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Title: Jane Ellen Orr, Portaferry, to John M. Orr, Chicago.
CollectionIrish Emigration Database
FileOrr, Jane Ellen/91
SenderOrr, Jane Ellen
Sender Genderfemale
Sender Occupationunknown
Sender ReligionProb. Protestant
OriginPortaferry, Co. Down, N.Ireland
DestinationChicago, Illinois, USA
RecipientOrr, John M.
Recipient Gendermale
SourceCopyright Retained by John McCleery, 80 Circular Road, Belfast,BT4 2GD.
ArchiveUlster American Folk Park.
Doc. No.9702149
Partial Date
Doc. TypeLTE
LogDocument added by LT, 10:02:97.
Word Count724
TranscriptPortaferry 6th Augt. 1847 Friday

My Dear John
Tom Maxwell has just been bidding us "Good
byes," he is leaving this in the morning for New York,
and has kindly offered to take a letter for you, and
try and find out your address, and have it posted in
America. This is now the fourth letter that has been
written to you. I received yours of the 15th July and
on that day wrote you a tremendously long one addressed
to Chicago, but I much fear that there is very little
chance of you ever receiving it, we were much annoyed that
you did not receive either of Dada's letters, I can't
imagine how they had gone astray. Should you go to Chicago,
I suppose we will not hear so regularly from you, as I
believe letters going or coming so far inland are very
apt to go astray. Surely you have seen Tom Warnock
before this, I am sure you would be astonished to see him
landing. I wonder how he likes America, he has seen a
good deal of it by this time, I daresay. I suppose you
have seen the "Falls of Niagara", I should like to know
what you thought of that splendid scene, for splendid
it must be from all accounts. I am sure sailing through
all the lakes to Chicago would be delightful. We are all
very anxious to know what you are about, whether you have
got a situation, or whether you have commenced on your
own account, or if there is any chance or your succeeding
- all these things we would like exceedingly to know, but
I suppose we will have to wait some time yet before our
curiosity is satisfied.
We received your two last papers from Caledonia. I hear
Uncle James of Belfast got one from you also at the
same time. Anna & Mary McCleery are still with us,
they leave on Monday morning, they have been a fortnight
here to-day. "I guess" you are "summat" of a Yankee now, I
am sure you cut a great swell in America. I would like very
much to get a peep at you, particularly when you have got
the breast pin in. When you and Tom Warnock would meet I am
sure you would have a wonderful lot of things to tell each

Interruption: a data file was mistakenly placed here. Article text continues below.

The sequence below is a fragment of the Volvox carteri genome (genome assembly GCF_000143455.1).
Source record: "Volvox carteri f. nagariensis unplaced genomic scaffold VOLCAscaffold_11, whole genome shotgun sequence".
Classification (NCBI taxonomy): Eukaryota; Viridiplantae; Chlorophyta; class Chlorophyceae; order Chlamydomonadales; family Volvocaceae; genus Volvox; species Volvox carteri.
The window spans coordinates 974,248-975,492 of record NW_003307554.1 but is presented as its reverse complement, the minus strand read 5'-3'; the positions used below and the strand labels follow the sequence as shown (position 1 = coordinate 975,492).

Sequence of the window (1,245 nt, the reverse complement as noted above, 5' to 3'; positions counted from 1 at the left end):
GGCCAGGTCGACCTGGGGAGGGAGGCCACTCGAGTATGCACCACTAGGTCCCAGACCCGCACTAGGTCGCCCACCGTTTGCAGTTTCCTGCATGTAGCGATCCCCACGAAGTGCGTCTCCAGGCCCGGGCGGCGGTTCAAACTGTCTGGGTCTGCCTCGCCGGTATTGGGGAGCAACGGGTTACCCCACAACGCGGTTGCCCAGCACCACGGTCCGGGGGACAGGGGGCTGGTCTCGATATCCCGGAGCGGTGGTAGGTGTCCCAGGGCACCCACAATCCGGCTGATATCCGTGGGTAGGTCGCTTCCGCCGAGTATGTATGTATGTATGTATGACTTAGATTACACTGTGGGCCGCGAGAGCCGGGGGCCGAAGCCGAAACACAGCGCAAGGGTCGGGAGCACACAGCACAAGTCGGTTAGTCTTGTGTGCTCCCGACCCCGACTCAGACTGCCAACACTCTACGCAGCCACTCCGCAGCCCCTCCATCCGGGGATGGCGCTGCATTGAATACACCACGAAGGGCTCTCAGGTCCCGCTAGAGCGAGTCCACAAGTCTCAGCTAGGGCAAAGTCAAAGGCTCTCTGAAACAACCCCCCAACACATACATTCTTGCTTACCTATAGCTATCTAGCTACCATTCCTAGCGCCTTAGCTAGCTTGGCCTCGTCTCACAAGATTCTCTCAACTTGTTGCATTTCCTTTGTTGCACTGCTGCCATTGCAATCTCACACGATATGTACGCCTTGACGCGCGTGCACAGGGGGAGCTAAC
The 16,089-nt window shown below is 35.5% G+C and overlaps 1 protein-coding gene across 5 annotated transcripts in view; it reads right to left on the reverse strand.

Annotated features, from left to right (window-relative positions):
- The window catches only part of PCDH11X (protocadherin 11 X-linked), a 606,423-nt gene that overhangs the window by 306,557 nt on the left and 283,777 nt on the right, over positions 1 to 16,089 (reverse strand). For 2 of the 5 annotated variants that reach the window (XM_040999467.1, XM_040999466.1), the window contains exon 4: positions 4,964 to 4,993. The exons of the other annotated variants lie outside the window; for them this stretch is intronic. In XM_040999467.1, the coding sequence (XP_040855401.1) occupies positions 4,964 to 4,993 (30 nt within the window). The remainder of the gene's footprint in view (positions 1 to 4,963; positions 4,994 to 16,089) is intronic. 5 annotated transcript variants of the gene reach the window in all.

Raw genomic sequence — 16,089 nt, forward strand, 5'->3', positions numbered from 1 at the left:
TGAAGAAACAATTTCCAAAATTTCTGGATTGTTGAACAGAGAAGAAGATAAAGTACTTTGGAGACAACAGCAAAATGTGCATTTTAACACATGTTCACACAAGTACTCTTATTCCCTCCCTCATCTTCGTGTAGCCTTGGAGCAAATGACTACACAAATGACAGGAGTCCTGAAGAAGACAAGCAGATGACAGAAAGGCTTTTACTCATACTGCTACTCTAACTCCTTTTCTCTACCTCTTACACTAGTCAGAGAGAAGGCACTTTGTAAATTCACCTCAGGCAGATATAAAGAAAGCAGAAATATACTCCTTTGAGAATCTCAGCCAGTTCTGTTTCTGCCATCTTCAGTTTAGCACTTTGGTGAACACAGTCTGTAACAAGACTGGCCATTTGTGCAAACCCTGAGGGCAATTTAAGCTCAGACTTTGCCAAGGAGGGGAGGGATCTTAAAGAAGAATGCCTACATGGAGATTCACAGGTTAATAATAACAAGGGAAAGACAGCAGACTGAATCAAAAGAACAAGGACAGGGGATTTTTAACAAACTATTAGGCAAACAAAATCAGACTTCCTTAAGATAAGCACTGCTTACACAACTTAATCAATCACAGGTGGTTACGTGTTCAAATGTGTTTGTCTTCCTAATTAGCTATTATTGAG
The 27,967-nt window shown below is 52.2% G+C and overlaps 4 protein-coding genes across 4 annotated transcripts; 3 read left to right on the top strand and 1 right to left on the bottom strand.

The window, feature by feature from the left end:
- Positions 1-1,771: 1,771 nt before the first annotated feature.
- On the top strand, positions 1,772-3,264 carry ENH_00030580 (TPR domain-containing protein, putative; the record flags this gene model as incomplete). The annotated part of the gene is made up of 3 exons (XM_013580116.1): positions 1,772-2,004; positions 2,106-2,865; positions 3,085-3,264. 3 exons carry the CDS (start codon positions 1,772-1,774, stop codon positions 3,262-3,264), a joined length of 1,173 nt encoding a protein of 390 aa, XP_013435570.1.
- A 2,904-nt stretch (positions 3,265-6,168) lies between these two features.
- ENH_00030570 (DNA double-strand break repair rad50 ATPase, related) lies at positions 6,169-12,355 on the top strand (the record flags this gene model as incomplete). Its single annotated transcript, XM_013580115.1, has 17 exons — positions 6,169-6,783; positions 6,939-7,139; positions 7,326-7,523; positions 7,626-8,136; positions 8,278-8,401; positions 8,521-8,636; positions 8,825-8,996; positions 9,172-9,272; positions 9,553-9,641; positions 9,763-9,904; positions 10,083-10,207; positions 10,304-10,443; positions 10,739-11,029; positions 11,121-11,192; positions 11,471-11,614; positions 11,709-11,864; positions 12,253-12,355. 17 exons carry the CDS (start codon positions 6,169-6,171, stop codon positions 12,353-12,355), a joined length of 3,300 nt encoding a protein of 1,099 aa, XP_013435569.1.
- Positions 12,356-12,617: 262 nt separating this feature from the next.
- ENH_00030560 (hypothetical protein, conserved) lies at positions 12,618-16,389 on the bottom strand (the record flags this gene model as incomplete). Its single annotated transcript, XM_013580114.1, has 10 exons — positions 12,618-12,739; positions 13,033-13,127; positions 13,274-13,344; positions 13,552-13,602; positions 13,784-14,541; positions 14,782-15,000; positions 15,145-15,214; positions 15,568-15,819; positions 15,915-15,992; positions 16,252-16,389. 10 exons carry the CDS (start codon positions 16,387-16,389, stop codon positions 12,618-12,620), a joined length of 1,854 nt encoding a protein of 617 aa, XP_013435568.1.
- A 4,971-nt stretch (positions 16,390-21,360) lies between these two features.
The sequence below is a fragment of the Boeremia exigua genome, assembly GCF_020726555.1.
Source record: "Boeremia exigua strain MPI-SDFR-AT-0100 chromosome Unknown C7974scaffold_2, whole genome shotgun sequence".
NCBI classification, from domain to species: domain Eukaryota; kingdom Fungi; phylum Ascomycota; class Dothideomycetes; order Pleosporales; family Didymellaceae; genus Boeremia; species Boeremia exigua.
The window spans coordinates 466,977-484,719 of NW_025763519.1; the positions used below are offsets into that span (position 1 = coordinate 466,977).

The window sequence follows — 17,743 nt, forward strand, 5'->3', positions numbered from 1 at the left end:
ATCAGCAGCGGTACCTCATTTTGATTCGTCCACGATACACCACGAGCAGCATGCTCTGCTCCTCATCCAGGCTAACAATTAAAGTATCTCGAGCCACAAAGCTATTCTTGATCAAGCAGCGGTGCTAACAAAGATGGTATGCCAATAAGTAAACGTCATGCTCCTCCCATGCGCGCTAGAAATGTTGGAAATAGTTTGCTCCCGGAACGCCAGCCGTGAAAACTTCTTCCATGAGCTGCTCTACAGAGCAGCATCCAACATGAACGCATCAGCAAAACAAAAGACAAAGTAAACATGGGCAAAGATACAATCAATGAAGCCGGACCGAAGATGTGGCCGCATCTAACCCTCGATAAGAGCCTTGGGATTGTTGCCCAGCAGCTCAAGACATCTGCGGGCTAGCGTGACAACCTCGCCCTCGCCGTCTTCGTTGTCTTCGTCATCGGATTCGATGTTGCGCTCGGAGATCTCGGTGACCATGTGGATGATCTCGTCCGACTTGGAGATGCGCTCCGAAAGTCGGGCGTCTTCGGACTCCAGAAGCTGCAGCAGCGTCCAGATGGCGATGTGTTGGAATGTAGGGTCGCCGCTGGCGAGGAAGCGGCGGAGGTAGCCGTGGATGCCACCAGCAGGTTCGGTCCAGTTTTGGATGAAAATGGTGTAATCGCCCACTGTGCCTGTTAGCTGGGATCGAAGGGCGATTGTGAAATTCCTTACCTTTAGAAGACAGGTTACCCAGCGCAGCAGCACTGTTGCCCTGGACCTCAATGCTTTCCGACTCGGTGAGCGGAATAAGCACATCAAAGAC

other. He would not be able to give you much P'ferry
[Portaferry?] news, as he left this about a week after
you, his friends will be anxious until they hear from him.
Miss M. Warnock is still in Scotland, I fear she is still
continuing very poorly. all the others are quite well.
Rachel and Sarah are just gone up the street this moment.
I believe E.A. McCleery sent you a paper by the last mail,
my Father sent you one also. John McCullough is here now,
he came last night to Dr. Filson's, his eyes are very weak,
he has come for the benefit of the salt water, and I believe
intends remaining for some time. Isabella and Mary F [Filson?]
are not home yet, they have been in Belfast more than
two months. John F [Filson?] is growing very fast, he
will be a very nice lad indeed. He intends going to
America when his education is finished. This will be a sad
deserted place, it is bad enough as it is but after some time
it will be worse. I wish we were all going to America.
James McDonnell has been improving his house very much,
he has built a kitchen backwards & has made the old one a
parlour. Joe Wallace has raised the lower part of his
house, and made it the same height as the part his ware-room
is in. I hear of several others that are going to make
improvements. What is the American Music like? I suppose
you have heard a great deal of it. Do you know many
young ladies that play on the piano? I think I must have done
as Maggy is anxious to finish this epistle. I think I
have not left much room, but she can write next time.
We are all quite well. With love to you, in which I am
joined by all here I remain dear Johnny your affectionate
sister - Jane Ellen Orr
Remember me to T. [Tom?] Warnock